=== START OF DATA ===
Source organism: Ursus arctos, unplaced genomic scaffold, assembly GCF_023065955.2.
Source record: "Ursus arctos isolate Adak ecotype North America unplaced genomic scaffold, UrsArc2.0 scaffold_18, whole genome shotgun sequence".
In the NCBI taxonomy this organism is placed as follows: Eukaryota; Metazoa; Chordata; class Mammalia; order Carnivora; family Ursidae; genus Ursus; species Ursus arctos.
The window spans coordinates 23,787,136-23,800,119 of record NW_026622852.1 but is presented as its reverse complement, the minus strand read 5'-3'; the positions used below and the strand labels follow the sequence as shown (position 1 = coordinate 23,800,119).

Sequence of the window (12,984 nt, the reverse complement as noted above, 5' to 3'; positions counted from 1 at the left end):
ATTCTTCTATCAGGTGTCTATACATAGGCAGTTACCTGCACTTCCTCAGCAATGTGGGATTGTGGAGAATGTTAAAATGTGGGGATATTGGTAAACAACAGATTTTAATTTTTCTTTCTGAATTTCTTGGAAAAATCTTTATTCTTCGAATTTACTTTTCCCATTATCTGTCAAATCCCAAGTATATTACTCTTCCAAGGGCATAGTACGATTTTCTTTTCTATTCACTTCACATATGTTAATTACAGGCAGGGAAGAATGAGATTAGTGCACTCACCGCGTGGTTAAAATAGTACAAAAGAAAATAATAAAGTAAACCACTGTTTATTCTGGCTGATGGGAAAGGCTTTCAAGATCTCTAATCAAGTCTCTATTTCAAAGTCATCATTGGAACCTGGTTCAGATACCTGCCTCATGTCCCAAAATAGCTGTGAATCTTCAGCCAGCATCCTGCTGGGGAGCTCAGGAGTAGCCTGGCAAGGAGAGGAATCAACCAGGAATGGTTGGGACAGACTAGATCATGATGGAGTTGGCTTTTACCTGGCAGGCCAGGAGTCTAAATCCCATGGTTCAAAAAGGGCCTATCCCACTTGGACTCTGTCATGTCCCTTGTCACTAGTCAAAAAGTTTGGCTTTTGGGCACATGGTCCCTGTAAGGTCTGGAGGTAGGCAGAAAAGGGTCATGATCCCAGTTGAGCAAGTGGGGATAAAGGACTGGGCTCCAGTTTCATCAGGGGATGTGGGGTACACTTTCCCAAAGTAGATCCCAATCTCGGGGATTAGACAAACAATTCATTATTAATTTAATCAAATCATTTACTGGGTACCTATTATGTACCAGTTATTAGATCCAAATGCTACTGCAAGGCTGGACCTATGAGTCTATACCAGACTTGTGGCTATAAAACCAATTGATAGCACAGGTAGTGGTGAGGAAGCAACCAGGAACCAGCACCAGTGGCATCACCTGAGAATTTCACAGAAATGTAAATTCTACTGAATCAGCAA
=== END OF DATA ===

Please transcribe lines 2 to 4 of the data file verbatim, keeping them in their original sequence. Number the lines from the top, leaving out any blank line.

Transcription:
Source record: "Ursus arctos isolate Adak ecotype North America unplaced genomic scaffold, UrsArc2.0 scaffold_18, whole genome shotgun sequence".
In the NCBI taxonomy this organism is placed as follows: Eukaryota; Metazoa; Chordata; class Mammalia; order Carnivora; family Ursidae; genus Ursus; species Ursus arctos.
The window spans coordinates 23,787,136-23,800,119 of record NW_026622852.1 but is presented as its reverse complement, the minus strand read 5'-3'; the positions used below and the strand labels follow the sequence as shown (position 1 = coordinate 23,800,119).